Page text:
Concert boycotts, calling out other rappers, exposing alleged dirty radio politics and under-the-table payoffs: Nas has done it all in the past few days. Some have chalked up the usually reserved street poet’s actions and words of late to straight wildin’ out, some say he’s just awakening, others have been saying the King of Queensbridge has snapped. He can’t even explain it.
“I don’t know why I’m saying this, I don’t know what’s gotten into me, but one thing I know is that I love the music too much and I try to stay real to it,” Nas said Friday in Hershey, Pennsylvania, just before his performance as part of Usher’s Evolution Tour. “When I see people faking the funk, I can’t have it.”
New York radio station Hot 97 wasn’t having it last Wednesday when it held its annual grand slam concert Summer Jam. While Nas was the scheduled headliner for the Uniondale, New York, event, he declined to show up when the station, he said, would not let him perform the song “Ether.” Instead, he went on Hot 97’s rival Power 105.1 and went on a tirade about the day’s events.
Hot 97 defended itself the next day and said it didn’t have any beef with Nas performing “Ether,” but rather it was perturbed by a mock lynching of Jay-Z that was supposed to take place during his set (see “Nas A No-Show At Summer Jam, Denies Planned Mock Lynching Of Jay-Z” ).
“What I was about to do was no different than what Eminem would do onstage when he brings out dolls of Britney Spears, of his own moms,” Nas rebutted. “Or what [Dr.] Dre did when he had a lawsuit against Michigan from them not allowing him to express himself.
“They conspired together to make sure I wasn’t dissing any other rappers, but for some reason they promote other rappers dissing Nas every time,” he continued. “I just want to figure out what’s happening with that. I want to prevent that from happening with any artist in the future, not to be exploited or put in slavery by any radio station or anything for that matter. This is supposed to be our freedom of speech, our time to voice our word to the world and they’re giving us limitations — well, giving me limitations — because it seems like every time you turn on that station it’s a new rapper talking about me and they promoting it like it’s the best thing since sliced bread.”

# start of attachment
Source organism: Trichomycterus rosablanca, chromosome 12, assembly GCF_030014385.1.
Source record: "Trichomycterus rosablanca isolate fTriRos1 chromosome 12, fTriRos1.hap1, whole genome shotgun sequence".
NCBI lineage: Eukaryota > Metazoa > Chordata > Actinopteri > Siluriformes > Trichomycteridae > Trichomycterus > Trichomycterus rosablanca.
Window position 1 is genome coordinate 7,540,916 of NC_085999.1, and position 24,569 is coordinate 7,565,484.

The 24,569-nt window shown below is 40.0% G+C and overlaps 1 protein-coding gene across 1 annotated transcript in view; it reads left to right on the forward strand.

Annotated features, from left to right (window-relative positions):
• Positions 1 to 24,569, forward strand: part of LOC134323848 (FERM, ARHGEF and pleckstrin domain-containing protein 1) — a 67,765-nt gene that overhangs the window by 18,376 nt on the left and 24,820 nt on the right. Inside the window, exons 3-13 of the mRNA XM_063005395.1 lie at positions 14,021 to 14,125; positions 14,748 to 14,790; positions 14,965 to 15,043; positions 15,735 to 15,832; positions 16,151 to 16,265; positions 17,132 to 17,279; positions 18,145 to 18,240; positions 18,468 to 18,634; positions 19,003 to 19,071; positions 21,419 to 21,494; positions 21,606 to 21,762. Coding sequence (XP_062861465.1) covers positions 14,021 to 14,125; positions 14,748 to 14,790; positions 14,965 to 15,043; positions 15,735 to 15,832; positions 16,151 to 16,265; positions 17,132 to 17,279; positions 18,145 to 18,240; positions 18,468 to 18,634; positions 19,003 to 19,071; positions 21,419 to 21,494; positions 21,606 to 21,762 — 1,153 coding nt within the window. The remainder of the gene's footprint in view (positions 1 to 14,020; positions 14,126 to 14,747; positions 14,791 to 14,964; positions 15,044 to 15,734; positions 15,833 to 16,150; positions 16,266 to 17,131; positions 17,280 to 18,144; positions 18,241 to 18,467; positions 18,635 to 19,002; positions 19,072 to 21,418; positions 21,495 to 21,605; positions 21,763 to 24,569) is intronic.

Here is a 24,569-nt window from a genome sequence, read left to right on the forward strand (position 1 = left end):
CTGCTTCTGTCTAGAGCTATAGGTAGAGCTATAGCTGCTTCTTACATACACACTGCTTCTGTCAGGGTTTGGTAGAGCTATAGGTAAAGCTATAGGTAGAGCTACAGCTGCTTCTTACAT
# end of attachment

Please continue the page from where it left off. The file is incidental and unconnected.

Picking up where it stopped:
Nas was indirectly referring to Cam’ron’s appearance on Hot 97 in the wake of Summer Jam night. While on Power 105.1, Nas said Cam was a “good” lyricist but added his latest album was “wack.” The Harlemite, not too far removed from his impromptu performance at the concert, hit the studio and recorded a scathing comeback, where he raps over Nas’ “Hate Me Now” for a portion of it and, among other things, threatens Nas by saying, “Take your daughter to R. Kelly and have my way with her face.”
“To talk about people’s moms and daughters, that’s how you reach down and try to hurt somebody’s feelings,” Nas said of Cam’s rhymes. “He’s lost. He’s looking for a way to sell records but he doesn’t understand that he’s getting used by Hot 97 for ratings and to speak up for [Funkmaster] Flex, who don’t care about nobody except for himself. They got a dummy to be a dummy and go up on the radio and speak out against me. It’s unfortunate because they’re using [Cam’ron] and he’s not even a part of my fight. My fight is against any power structure that’s gonna try to hold the freedom of speech and that fight is not over yet.”
One fight that Nas also hinted isn’t over — though he iterated he wants it to stay strictly in the verbal form — is with Flex. On Friday afternoon, during a pre-taped interview on New York radio station 107.5 WBLS’ “The Wendy Williams Experience,” Nas accused Flex of taking money under the table to play records (a claim that Flex has heard before and has denied in several interviews) and basically put up a bounty, saying, “If you a real man, take Flex’s chain and give it to me. If you a real man, when you see Flex take off his chain and I got something for you. If you a rap artist, that’s real, smack that n—a man!”
“I didn’t mean that, because as a real man I’m not gonna promote any violence,” a remorseful Nas said of his diatribe. “I’m not gonna ask for any harm to be done to Flex. I was outraged, I was angry and I’m man enough to say I really don’t want nothing to happen to him because he’s not fit for it, he’s not built for it. He’s just a mouth that gets paid to do whatever he wants to do … I take that statement back.”
On Saturday, Nas did have his chance to perform in front of some New Yorkers who traveled down to New Jersey as the Evolution Tour made a stop at the PNC Bank Arts Center.
With no one threatening to censor him, he hit them with one verse of “Ether” then abruptly ended the song, saying, “Nah, I’m done with that, I need new competition, I’m moving on,” as the crowd chanted for him to finish.
“I been through a lot of things in my life and I’m going through a lot of things right now, but I can’t let all the negativity get to me,” he also told the audience during his performance. After his finale of “One Mic,” the onlookers gave him a standing ovation that lasted a little over two minutes.
For a full-length feature on the battle between Nas and Jay-Z, check out “Nas And Jay-Z: Grade-A Beef.”